On the other hand, an important task is one that helps you achieve long-term goals. These tasks don’t need to be done right now, but spending time on them will help in the long term. Tasks like setting up an invoicing system for clients, updating your website, or renewing a certification. These could all be very important, but that doesn’t mean they are urgent.

The Eisenhower Matrix Sections

Eisenhower Matrix diagram example

The Eisenhower Matrix has 4 sections, often referred to as quadrants. Pretty much every task you can think of will fall into one of these 4 sections.

1. Urgent and important

The urgent and important section in the Eisenhower Matrix is for tasks that require swift or immediate attention. These tasks will directly relate to your short-term goals. These are the things that you need to deal with yourself, and pretty quickly. Tasks in this section might include anything with an important deadline, problems that need fixing quickly, or random emergencies. Some examples of tasks that might fall into this section:

  • Finding a plumber to fix the leak in your bathroom
  • Spell-checking a presentation you’re due to show a client in the morning
  • Fixing a website issue preventing customers from checking out

These are the tasks that you should look at tackling first before you work on anything else. Tasks in this section are generally high-stakes things, if you don’t do them, something could go very wrong. So tackle these first.

2. Not urgent, but still important

The next section in the Eisenhower Matrix is the ‘Not Urgent, but still important’ section. There are tasks that are going to help your longer-term goals. Things that don’t need to happen right now, but are still important. These are the sorts of tasks that you should schedule into your calendar to deal with later. You should always remember though that just because they aren’t urgent now, doesn’t mean they won’t become urgent in the future. Some examples of tasks that might fall into this section:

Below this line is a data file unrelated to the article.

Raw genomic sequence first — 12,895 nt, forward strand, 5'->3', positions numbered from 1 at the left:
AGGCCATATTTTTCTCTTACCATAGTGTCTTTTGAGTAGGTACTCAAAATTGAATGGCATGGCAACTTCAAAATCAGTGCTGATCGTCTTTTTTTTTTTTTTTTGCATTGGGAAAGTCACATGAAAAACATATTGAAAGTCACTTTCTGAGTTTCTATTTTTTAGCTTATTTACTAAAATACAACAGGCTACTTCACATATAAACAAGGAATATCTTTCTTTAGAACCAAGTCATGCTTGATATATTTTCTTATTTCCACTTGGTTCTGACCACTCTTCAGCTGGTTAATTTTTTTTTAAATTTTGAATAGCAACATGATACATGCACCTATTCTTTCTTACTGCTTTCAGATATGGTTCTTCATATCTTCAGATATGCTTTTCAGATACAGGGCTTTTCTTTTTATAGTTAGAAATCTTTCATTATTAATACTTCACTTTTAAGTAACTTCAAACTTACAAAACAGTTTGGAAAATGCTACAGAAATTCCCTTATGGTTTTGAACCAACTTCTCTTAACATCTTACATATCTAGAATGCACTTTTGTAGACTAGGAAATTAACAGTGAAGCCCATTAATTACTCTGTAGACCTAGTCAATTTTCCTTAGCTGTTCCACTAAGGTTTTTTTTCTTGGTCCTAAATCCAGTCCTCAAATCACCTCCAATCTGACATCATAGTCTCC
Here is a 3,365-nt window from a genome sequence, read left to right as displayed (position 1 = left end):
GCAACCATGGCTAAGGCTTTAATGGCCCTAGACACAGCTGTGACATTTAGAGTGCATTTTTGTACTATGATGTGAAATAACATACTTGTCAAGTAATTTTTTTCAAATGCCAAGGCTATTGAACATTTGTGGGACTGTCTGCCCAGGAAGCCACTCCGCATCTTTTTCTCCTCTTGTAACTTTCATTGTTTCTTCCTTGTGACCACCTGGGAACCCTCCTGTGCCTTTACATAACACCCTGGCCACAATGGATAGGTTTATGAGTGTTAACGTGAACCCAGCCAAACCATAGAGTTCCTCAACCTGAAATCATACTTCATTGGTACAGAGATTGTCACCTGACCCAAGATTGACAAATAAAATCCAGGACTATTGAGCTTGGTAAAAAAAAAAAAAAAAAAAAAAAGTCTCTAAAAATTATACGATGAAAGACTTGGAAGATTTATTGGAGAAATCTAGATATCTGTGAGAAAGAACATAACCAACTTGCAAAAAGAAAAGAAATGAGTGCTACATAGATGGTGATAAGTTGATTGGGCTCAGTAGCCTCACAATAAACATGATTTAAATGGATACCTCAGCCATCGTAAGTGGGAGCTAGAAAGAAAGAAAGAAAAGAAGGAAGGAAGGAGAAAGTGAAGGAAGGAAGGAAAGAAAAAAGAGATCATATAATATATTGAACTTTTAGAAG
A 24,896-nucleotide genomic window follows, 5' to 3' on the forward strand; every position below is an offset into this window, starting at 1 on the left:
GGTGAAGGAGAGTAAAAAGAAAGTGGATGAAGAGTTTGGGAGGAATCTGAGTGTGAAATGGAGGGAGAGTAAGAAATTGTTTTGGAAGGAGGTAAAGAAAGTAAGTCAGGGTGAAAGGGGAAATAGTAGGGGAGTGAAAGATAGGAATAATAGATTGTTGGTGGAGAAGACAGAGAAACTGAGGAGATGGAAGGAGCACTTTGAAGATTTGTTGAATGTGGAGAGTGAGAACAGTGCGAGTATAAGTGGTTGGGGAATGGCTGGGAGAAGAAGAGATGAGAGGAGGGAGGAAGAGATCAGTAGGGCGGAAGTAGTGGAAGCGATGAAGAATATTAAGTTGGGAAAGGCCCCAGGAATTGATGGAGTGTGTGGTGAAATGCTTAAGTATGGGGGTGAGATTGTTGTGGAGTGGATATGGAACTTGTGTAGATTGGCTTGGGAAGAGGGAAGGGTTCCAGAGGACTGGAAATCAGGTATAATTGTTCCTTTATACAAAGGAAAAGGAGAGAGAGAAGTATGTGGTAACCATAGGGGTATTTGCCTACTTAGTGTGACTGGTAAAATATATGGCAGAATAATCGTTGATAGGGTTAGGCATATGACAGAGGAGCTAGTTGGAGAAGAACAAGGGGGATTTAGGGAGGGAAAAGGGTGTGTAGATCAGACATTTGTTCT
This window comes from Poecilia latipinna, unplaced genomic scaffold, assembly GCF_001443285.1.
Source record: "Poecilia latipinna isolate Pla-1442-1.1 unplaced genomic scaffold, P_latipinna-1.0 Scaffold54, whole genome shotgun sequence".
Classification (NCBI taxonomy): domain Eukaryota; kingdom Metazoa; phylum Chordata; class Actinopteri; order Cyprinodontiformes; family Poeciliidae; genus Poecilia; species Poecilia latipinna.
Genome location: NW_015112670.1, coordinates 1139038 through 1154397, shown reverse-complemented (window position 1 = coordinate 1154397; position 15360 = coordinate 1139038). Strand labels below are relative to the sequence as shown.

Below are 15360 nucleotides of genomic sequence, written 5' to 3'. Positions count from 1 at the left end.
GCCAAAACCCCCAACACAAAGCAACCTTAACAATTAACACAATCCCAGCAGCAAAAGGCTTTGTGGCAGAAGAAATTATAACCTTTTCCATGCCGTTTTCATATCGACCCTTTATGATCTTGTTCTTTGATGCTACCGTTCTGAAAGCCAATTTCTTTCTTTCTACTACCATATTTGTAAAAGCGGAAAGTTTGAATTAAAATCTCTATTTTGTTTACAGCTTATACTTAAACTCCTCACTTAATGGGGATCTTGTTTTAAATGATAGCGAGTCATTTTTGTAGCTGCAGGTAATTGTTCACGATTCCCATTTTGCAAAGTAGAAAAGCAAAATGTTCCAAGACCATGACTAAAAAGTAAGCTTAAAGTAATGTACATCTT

• Reviewing department budgets or KPIs
  • Reviewing keyword research for a planned piece of content
  • Scheduling social media posts for your business

To recap, tasks that fall into this section should be scheduled. Figure out at what point these tasks might become urgent, and plan to tackle them before then. Schedule time on your calendar to tick these off.

3. Urgent, but not important

Tasks that fall into the ‘Urgent, but not important’ section are things that need your immediate attention, but doing the task won’t really feed into your long-term objectives. These sorts of tasks are often sprung on you with little to no warning. You have two choices, you can either tackle them yourself, or you can try and delegate them to a colleague or someone else who could help. Examples of tasks that might fall into this section include:

  • Returning a call to a potential client
  • Dealing with an important letter that’s just arrived
  • Renewing a lapsed software license that you forgot about

In every case, if you want to get the most out of your time, you should try to limit what falls into this section with good forward planning. Some things will still come up, so the next best thing is to try and delegate the tasks. If you absolutely can’t delegate these tasks, try batching them so you get as many done as possible in a short amount of time.

4. Not urgent, and not important

The final section in the Eisenhower Matrix is the ‘Not urgent, and not important’ section. These are tasks or activities that won’t contribute to your professional or personal goals. These are also tasks that don’t need immediate attention. If you really think about tasks that fall into this section, you’ll likely realise that most of them are just distractions – especially in your professional life.